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Paraguay: Photo Blog Reveals Dangers of Childbirth

This post is part of our special coverage Global Development 2011.

Citizens of Asuncion, the Paraguayan capital, do not usually think of childbirth as a common cause of death for Paraguayan women. News regarding these issues occurring in the inner country rarely reach mainstream media. As a result, most Paraguayans are not aware of the high rates of death from childbirth and abortions in their own country. This is why running into Rodrigo Alfaro’s photo blog post [es] on death from childbirth in Paraguay is horrifying and shocking –even for a Paraguayan.

At the same time, his photos convey the reality of many Paraguayan women so much better than words ever could, prompting viewers to share these images with the world.

Be warned that the following images can be disturbing.

CLADEM's (Latin American and Caribbean Committee for the Defense of Human Rights of Women) official figures [es] claim that Paraguay is at the top of adolescent pregnancy rates in Latin America, with 26 pregnant teenagers out of every 1000. And the death rate is also high: 25% of pregnant women who die are adolescents under the age of 19. But as photographer and blogger Rodrigo Alfaro writes in his post [es], the real number could be much higher, especially in the countryside:

Ésa es la situación en el Chaco Paraguayo, donde los médicos afirman que menos del 40% de los fallecidos son contabilizados para las estadísticas oficiales, que en poco se relacionan con la realidad en la cual se encuentran los pobladores -en su mayoría indígenas-, aislados del hospital por caminos de talco difíciles de transitar para ellos, y desconocidos para las camionetas todoterreno del director regional.

This is the situation in the Paraguayan Chaco, where doctors say that less than 40% of these deaths are counted for in official statistics, [statistics] that are barely related to the reality inhabitants face, -mostly indigenous –  isolated from the hospital by difficult roads for them to travel through and [roads] that are unknown to the regional director’s off-road trucks.

The Paraguayan Chaco is the western region of Paraguay (Asunción is in the eastern region), a semi-arid area with a low population density, of which indigenous people represent an important part. Alfaro writes about his conversation with an indigenous leader who explains how inaccessible health care is for them:

Las palabras de Rosalino González, líder de una comunidad indígena en Laguna Negra, acaban por describir una situación de abandono repetida a lo largo del continente(…):“De mi comunidad no podemos llegar al hospital más que en tractores o en mi moto, lo cual hace lento o peligroso venir con embarazadas o heridos, y del hospital no vienen nunca… salvo en elecciones, ahí vienen con sus promesas…”

Rosalino Gonzalez's words, leader of an indigenous community in Laguna Negra, describe a situation of abandonment repeated throughout the continent (…): “From my community we can only reach the hospital using tractors or my motorcycle, making it slow or dangerous to go with someone pregnant or injured, and from the hospital no one ever comes [to us] … except during elections, that’s when they arrive with promises …”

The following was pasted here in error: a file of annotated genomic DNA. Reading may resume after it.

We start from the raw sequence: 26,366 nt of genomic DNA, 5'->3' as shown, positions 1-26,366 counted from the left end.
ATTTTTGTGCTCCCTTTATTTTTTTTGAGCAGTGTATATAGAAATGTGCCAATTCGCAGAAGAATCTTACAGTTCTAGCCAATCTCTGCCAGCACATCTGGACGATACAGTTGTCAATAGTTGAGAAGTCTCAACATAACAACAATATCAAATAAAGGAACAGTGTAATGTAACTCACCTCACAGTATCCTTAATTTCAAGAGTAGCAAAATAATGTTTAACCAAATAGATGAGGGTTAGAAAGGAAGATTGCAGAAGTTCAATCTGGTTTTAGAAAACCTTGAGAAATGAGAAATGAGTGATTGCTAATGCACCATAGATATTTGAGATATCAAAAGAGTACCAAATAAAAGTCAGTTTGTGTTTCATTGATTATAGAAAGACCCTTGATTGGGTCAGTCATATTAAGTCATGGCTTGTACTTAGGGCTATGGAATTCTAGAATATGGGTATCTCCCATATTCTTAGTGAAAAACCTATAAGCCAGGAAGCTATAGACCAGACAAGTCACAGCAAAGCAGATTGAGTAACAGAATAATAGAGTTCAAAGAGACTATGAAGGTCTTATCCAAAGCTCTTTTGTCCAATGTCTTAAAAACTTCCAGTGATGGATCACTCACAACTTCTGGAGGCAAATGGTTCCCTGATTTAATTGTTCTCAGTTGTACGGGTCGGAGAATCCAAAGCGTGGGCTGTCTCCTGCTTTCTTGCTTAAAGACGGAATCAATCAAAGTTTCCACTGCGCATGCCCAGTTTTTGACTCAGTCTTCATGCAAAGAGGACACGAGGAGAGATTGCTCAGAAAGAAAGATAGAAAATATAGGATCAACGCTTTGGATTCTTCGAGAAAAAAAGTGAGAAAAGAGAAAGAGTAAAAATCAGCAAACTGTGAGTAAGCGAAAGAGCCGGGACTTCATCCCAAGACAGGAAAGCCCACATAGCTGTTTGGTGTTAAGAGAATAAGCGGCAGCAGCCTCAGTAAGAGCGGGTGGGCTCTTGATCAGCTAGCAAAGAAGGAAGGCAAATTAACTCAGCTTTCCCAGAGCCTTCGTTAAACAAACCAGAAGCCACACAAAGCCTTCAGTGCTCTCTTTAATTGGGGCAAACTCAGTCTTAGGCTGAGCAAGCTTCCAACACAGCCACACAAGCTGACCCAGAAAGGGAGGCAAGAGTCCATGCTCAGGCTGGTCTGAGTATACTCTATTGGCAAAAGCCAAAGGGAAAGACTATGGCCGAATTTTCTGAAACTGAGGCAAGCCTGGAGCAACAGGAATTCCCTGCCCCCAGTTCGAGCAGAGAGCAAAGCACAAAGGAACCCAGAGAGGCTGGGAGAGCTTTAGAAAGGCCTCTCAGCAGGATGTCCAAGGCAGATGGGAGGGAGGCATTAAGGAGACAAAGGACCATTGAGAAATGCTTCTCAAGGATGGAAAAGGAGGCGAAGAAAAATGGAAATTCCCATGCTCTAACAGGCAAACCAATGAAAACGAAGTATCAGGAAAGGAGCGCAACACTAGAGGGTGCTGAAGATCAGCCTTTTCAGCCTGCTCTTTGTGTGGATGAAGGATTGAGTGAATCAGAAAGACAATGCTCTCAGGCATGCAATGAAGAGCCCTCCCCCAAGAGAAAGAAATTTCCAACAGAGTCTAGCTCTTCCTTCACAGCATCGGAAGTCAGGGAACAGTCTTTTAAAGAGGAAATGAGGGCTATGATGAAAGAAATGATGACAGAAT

"She crossed the Chaco Boreal on foot with her son, that morning the doctor is not there. In rural areas, salaries are paid to doctors who do not exist."

Alfaro blogs about the major health care deficiencies he found in Paraguay, even in a hospital in Asunción where the situation is expected to be much better. Paraguayan blogger Mike Silvero confirms Alfaro's opinion in his blog Sin Cinto ni Corbata [es].

Free access to health care for Paraguayans was established in December 2009, but it didn’t solve the real problems: the lack of facilities for people who live far from the cities, the lack of doctors or exploitation of the ones available, the lack of infrastructure and medical equipment, and the inhumane conditions women are exposed to once they reach the few available hospitals. All of these, combined with the high rate of teenage pregnancy and clandestine abortions, result in the terrible reality captured in Alfaro’s photos.

"A dying child was treated and sent home with his mother. The inability to (conduct) studies in hospitals leaves him undiagnosed, now he must take care of himself in order to survive"

Although the Ministry of Health and the Ministry of Education have programs that promote reproductive and sexual health education, the government still has to cover basic ground in terms of providing adequate health and education for women. Currently, there are still thousands of women who don’t have access to education, and many are not able to reach hospitals because they live too far from them.

"The poor quality of medical supplies is inadmissible: in this case the needle breaks during epidural anesthesia in the marrow of this woman."

The images and captions in this post are used with the photographer's permission. His post is also available in English.

This post is part of our special coverage Global Development 2011.

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